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KENYA: Program Expands School’s Poultry Farming

Current Project

Project Overview

Anticipated lives impacted: 430 (Includes pupils at the school, as well as community members adopting new farming practices)

Grant amount: $69,000 (Cost per beneficiary: $160.47)

How can you contribute?
For $230, you can provide 100 day-old chicks For $1,150, you can provide 500 day old chicks For $1,500, you can provide the eggs for hatching

Approved by the ARDF Global Trustees: November 2016

Project Description

The Nambale Magnet School in Nambale, Kenya, serves orphans and other vulnerable children. With its demonstration farm, the school is also able to teach effective farming techniques. This addresses a real issue as farmers in the region need access to new farming technology. Most poultry producers operate small-scale operations, raising indigenous breeds using inefficient methods. The school will scale up its poultry production, introducing a new breed of chicken not raised in competing markets. This breed, along with better education, will allow local farmers to be competitive in the market and thus economically secure.

While larger poultry producers away from Nambale have strong distribution networks, they do not raise the new breed of chicken used with this project. Therefore the new breed should be a boon to the farmers in Nambale. Funds will be spend on the construction of chicken houses, a solar incubator, automatic feeder, kuroiler chicks and eggs, chicken feed, vaccines, medications and protective clothing. Funds will also be used to train the parents and guardians of children currently enrolled at the school and the community in best practices of poultry farming, business and marketing skills. Half of the project grant will be paid back to ARDF as an interest free loan within four years, after the school receives income from their poultry.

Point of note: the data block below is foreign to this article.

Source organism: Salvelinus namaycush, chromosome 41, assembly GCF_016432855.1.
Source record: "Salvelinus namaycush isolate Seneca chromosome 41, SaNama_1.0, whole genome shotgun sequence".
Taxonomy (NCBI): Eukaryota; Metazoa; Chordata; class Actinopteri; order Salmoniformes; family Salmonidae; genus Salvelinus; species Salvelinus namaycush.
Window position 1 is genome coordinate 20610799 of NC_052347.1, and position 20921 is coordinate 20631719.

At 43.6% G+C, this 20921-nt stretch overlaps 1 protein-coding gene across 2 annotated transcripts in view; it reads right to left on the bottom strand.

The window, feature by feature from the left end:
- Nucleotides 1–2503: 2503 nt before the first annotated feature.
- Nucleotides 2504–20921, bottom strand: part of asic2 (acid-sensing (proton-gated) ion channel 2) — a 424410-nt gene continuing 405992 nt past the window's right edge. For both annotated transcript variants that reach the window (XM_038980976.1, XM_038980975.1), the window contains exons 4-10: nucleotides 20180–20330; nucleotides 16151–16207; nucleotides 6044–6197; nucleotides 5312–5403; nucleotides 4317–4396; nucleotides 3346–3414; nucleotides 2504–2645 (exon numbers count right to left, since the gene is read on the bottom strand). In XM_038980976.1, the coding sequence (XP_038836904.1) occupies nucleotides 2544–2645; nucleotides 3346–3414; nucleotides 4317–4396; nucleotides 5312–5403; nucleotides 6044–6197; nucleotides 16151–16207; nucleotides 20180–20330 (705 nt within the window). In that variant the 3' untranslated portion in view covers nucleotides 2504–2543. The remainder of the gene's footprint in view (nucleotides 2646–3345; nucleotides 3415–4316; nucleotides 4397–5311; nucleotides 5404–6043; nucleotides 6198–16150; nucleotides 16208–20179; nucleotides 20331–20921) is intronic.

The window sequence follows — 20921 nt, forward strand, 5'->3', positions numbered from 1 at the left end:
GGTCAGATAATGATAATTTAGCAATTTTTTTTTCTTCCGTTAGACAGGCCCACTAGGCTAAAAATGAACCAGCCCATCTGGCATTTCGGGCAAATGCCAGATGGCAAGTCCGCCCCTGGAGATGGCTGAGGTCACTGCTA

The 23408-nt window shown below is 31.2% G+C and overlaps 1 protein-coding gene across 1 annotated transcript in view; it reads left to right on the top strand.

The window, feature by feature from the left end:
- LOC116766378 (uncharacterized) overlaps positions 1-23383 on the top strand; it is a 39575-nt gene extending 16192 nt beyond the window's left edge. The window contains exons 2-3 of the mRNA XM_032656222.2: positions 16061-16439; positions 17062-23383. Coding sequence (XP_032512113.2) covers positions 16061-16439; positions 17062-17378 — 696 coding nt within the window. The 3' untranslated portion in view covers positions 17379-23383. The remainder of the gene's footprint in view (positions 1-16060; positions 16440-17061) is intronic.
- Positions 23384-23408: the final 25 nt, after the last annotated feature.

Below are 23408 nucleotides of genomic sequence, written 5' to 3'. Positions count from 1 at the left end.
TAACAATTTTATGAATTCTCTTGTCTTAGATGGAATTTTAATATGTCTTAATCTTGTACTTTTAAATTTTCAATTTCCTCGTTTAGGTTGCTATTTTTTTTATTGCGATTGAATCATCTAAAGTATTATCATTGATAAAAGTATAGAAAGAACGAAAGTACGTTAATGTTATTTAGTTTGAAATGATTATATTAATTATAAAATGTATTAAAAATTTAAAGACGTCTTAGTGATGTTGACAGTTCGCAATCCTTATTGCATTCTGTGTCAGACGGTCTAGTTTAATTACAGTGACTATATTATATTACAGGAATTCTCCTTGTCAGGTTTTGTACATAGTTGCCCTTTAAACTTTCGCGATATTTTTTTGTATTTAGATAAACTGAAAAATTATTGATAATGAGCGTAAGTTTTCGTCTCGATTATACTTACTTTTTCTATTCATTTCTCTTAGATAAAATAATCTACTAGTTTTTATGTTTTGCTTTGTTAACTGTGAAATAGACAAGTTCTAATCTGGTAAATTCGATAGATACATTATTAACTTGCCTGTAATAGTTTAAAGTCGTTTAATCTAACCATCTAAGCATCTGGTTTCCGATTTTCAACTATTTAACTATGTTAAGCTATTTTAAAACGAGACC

In their own words:

“I was part of the team that started [a] poultry farming project here at Nambale Magnet School one and [a] half years ago. … These initiatives have enabled this school to become self- sustaining in food provision for students here. We see growing demand for our farm produce, and therefore it is important that we expand this venture. We want [to] train community members so that some could adopt this life-changing venture.”” — Peter Masika, on staff at Nambale Magnet School

Read the full report on the project here, or download a summary here.

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